The feeling of joy and wonder, the excitement of the child, can still make Christmas something more than the orgy of spending and self-indulgence that it can sometimes seem like.
On St. Stephen’s Day, the much more pagan troglodyte hunting festival took place. The small, loud-voiced bird is no longer hunted, killed and nailed to a pole, but in some towns the wren bush is still carried around town, decorated with silver balls and accompanied by disguised musicians and murmurs. and Straw Hats, the colors indicating their local loyalties.
In Dingle’s most famous show, a workhorse plays an important role, as does the man dressed as an old woman, the Cailleach. The troglodyte had the reputation of being a mage, a magical creature, the druid bird. Popular legends give a justification for his murder – that the bird called out and alerted the Danes, or in some versions Oliver Cromwell, to the presence of Irish soldiers, and his descendants must suffer for his crime for eternity. In other versions, the Wren is the bird that betrays St Stephen, Patron Saint of December 26, and in a particularly savage Kerry story, the Wren pinches Fionn Mac Cumhaill’s ear to warn him that the Orangemen are coming. It is said that the wren nests in a holly tree and is killed with a holly stick, then buried in the wren bush, coffin and sharpened, its funeral games take place. The Wren is also credited with being the King of the Birds, although he gains his sovereignty through cunning.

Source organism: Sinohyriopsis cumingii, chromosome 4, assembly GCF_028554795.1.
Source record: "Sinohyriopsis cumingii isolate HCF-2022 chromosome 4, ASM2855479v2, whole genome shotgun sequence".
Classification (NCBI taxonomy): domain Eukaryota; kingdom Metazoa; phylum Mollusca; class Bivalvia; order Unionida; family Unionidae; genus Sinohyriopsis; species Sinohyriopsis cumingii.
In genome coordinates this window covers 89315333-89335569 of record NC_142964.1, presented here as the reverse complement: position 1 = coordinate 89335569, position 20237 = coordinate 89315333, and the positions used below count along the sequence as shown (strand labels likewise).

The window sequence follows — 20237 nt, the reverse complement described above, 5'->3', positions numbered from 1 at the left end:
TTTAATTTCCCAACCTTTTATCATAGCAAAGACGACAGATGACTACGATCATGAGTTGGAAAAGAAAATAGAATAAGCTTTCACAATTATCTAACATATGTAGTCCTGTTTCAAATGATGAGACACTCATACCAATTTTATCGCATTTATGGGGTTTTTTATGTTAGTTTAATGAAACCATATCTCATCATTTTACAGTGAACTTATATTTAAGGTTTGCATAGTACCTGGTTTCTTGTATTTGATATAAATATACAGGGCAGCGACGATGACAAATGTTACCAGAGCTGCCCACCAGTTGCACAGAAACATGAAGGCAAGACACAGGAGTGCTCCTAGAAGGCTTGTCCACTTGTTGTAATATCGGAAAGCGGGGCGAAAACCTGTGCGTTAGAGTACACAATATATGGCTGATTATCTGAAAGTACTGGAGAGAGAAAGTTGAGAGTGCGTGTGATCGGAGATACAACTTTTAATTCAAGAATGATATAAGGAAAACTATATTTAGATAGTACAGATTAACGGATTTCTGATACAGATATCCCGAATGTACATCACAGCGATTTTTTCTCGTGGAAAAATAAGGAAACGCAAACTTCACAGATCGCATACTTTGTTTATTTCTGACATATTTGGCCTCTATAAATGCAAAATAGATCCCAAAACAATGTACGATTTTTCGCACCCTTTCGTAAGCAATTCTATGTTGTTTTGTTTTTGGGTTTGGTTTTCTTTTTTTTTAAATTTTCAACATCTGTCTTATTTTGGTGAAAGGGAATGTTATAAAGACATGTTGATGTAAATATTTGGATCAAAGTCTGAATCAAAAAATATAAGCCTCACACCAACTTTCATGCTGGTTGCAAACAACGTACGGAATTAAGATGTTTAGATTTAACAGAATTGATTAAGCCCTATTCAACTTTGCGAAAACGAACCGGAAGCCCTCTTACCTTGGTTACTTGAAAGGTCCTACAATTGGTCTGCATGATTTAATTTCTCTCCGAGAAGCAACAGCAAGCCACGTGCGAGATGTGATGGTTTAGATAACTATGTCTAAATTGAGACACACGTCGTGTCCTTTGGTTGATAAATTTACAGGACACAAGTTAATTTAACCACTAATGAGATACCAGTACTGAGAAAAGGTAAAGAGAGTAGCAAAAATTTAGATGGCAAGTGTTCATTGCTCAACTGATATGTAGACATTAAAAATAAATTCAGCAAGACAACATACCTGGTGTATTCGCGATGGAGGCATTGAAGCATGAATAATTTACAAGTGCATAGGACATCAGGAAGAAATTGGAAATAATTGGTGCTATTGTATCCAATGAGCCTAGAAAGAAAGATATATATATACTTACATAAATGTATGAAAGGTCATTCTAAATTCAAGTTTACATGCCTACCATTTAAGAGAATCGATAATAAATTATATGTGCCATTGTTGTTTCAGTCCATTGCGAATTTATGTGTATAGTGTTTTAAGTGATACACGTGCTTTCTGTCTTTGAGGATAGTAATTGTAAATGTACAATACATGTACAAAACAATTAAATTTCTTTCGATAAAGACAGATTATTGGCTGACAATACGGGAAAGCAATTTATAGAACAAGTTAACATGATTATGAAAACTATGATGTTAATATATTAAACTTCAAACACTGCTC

The other bird closely associated with Christmas is the robin, the oldest of the Christmas card. This bird’s association with Christmas appears to date from the Victorian era, but it is a bird that has always seemed to hold a special place in human affections, possibly because of its cheerful friendliness. The robin is very present in December. At the end of December, he sang, marking his territory and finding singing stations from which to proclaim his lordship on a particular land. Legends associated with the robin connect its red breast to the blood of Christ and also to fire – in any case, the robin is trying to help another being, be it a god or the two lost children who die in Woods. The robin is a friend of many.
The December festivities continued through New Years, and New Years had its own piseogs – he wasn’t lucky to throw ashes, donate milk, or spend money on that day- the. Little Christmas or Epiphany takes place on January 6 and is the celebration of the adoration of the Magi. In Ireland he was known as Nollaig na mBan. That’s when the women of the house stood up after all the hard work involved in the Christmas celebrations. There may be magic in the air on this date – it has been said that water becomes wine, rushes turn silk, and gravel turns gold. In recent times, it has seen a revival as a quasi-feminist festival of Celtic Christianity. After the sixth, the crib and decorations were taken down, some of the greenery kept for making crosses on Shrove Tuesday, and the holly stored for burning in the fire on which the traditional pancakes were cooked that day.
The turning point of the year by Eithne Massey (published by The O’Brien Press) is now in bookstores.